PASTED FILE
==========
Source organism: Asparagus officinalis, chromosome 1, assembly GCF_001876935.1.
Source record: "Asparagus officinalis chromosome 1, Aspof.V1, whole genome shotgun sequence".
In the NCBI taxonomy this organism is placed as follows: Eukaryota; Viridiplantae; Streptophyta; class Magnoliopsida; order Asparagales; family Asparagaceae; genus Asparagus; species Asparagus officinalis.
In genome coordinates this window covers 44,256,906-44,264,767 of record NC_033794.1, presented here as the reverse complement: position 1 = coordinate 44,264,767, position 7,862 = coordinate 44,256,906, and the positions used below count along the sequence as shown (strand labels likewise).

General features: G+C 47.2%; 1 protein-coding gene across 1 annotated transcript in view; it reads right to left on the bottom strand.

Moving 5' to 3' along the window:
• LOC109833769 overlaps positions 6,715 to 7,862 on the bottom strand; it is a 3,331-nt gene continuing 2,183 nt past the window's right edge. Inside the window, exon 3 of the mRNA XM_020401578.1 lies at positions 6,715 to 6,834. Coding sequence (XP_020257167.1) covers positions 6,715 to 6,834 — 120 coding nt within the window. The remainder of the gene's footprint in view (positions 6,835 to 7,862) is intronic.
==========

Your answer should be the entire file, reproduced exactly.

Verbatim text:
Source organism: Asparagus officinalis, chromosome 1, assembly GCF_001876935.1.
Source record: "Asparagus officinalis chromosome 1, Aspof.V1, whole genome shotgun sequence".
In the NCBI taxonomy this organism is placed as follows: Eukaryota; Viridiplantae; Streptophyta; class Magnoliopsida; order Asparagales; family Asparagaceae; genus Asparagus; species Asparagus officinalis.
In genome coordinates this window covers 44,256,906-44,264,767 of record NC_033794.1, presented here as the reverse complement: position 1 = coordinate 44,264,767, position 7,862 = coordinate 44,256,906, and the positions used below count along the sequence as shown (strand labels likewise).

General features: G+C 47.2%; 1 protein-coding gene across 1 annotated transcript in view; it reads right to left on the bottom strand.

Moving 5' to 3' along the window:
• LOC109833769 overlaps positions 6,715 to 7,862 on the bottom strand; it is a 3,331-nt gene continuing 2,183 nt past the window's right edge. Inside the window, exon 3 of the mRNA XM_020401578.1 lies at positions 6,715 to 6,834. Coding sequence (XP_020257167.1) covers positions 6,715 to 6,834 — 120 coding nt within the window. The remainder of the gene's footprint in view (positions 6,835 to 7,862) is intronic.